Owning a successful family business for close to six decades in northeast Oregon takes more than determination; it takes dedication, tenacity, loyalty and a willingness to diversify when the time is right. These are all traits the Braseth family brought with them to the Grande Ronde Valley in May of 1956.
Craig Braseth was 4-years-old when his dad, “Connie” and his mom, Gerry, along with his brother Cory, and his two sisters Cindy and Claudia moved to La Grande. His uncle, Carl Kellenburger, and his family also moved from Portland to La Grande.
What prompted such a move?….a chance meeting in Death Valley, California with some La Grandites that were also vacationing there. Carl Helm was one of those La Grandites and he told the Braseths of a business opportunity in the Grande Ronde Valley. Epling Distributing & La Grande Transfer and Storage were planning to sell their business. As luck would have it, it was a perfect fit for the Braseth family. They made the purchase and moved to town.
“We made trips back and forth to Portland, so we watched the freeway and the John Day Dam being built,” said Craig Braseth. What a fascinating construction project to witness as a small boy.
In 1961, the company diversified and changed the name to Connie’s Moving, Distributing and Storage.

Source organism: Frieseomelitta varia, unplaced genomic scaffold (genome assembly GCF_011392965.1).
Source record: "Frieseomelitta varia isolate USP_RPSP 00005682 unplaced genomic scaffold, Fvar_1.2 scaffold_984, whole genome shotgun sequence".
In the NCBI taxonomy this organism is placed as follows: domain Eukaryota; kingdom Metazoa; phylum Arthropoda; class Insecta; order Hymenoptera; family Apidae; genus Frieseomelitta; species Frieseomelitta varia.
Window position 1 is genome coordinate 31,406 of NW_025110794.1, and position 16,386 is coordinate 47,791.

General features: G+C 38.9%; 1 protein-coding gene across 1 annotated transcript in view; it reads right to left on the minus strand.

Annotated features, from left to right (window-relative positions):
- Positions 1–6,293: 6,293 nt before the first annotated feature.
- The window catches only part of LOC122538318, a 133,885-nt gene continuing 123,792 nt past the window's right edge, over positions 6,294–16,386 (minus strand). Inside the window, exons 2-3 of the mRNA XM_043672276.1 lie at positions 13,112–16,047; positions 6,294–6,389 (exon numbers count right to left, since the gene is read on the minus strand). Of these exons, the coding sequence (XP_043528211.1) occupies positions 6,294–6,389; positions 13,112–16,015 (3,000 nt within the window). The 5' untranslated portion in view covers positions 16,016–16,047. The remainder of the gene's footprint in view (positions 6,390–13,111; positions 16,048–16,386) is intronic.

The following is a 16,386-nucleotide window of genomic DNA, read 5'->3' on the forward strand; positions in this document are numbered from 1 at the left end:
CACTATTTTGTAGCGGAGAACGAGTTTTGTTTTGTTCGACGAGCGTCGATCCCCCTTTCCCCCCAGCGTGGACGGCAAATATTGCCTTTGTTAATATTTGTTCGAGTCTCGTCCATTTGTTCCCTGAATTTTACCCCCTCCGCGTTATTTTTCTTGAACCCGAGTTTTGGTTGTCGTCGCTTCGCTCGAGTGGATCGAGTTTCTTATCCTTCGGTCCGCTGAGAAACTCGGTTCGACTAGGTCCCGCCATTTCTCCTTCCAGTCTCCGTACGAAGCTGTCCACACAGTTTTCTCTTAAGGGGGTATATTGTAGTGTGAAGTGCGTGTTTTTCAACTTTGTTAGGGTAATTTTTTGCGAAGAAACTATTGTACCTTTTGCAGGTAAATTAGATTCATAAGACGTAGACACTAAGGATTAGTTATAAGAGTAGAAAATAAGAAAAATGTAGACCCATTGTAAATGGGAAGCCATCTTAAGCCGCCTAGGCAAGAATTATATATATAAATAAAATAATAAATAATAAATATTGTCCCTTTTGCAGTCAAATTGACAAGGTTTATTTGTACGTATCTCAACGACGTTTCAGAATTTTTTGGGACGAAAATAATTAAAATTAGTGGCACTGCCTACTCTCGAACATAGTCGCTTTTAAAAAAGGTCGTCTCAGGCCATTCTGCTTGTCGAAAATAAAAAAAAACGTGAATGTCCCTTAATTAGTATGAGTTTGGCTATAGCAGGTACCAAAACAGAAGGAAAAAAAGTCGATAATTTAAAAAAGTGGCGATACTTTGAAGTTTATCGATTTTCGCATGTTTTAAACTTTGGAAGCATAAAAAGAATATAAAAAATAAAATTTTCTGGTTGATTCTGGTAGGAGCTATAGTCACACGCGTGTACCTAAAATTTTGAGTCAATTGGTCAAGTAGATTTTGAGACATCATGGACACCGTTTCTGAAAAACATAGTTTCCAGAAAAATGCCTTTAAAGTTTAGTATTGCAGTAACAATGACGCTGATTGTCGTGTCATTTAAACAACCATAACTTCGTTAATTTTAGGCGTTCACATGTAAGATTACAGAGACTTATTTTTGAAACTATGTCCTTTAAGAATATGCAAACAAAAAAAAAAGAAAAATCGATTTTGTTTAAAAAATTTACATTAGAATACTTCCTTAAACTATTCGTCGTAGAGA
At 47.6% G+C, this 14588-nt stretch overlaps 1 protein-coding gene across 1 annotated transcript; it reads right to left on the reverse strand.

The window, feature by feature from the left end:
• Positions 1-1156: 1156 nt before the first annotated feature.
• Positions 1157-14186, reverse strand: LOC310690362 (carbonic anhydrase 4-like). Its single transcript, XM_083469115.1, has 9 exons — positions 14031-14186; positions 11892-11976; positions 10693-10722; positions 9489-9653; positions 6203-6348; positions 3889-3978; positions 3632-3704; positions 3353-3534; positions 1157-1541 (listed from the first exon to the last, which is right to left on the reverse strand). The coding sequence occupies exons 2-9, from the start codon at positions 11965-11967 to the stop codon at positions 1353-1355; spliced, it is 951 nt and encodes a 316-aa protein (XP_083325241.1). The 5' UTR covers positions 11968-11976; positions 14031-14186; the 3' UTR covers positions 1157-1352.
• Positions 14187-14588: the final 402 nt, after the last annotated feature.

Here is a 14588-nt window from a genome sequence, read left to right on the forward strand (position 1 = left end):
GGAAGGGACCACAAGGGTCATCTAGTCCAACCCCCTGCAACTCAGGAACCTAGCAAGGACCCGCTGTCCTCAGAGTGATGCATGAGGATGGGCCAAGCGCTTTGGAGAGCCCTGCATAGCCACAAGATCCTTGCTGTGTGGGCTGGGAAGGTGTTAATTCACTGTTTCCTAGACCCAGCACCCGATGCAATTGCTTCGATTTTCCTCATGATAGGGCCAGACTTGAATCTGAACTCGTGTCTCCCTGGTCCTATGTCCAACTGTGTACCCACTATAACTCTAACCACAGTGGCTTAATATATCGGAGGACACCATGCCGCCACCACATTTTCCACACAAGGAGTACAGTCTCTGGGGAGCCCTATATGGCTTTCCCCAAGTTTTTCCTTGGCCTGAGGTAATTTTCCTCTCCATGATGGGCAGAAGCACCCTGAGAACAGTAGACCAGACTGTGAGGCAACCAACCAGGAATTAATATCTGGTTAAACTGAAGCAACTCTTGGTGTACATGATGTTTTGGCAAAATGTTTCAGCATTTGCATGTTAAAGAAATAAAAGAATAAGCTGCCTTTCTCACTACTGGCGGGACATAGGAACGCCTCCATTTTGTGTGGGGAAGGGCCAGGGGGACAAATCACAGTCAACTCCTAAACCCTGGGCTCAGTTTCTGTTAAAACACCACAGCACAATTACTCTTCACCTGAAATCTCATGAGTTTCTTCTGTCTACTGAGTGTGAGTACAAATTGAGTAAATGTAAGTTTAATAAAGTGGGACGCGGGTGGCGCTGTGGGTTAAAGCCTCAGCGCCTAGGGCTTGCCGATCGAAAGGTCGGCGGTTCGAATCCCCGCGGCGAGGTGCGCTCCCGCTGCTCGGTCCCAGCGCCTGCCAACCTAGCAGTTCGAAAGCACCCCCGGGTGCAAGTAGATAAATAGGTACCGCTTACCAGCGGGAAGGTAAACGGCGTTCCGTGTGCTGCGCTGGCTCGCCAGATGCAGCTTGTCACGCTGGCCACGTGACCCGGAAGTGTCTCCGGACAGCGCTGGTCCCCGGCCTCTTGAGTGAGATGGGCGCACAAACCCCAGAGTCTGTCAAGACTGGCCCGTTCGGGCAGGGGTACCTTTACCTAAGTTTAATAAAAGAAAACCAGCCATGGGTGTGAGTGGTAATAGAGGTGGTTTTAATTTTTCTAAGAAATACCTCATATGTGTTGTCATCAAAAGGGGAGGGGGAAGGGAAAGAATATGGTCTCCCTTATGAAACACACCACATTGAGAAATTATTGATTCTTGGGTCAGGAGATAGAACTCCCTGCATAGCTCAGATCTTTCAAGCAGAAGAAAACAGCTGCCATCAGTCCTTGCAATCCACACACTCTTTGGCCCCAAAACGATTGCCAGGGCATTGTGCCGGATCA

Moving and storage have been a constant part of the business for the last 58 years, but with the name change in ’61 came the distributing portion of the business. B & K, which stood for Kellenburger and Braseth.
“I can remember, when I was little, going on the beer truck every Tuesday,” said Craig. “Dorothy at the Brunswick in Elgin would feed me breakfast and Bessy at the Minam Store would fix me dinner.”
Craig was just a young boy when he rode along with his dad all over Union and Wallowa counties while his dad delivered beer, wine and soda. Craig probably didn’t even realizing how much he was learning about the distribution business until one day when he was a young teenager and his dad had an appendicitis attack. Craig had to ride along with a hired driver and tell him which stores and taverns were on the route. The driver unloaded the beverages, while Craig, just 14 years-old headed into each tavern to take the order for the weeks deliveries.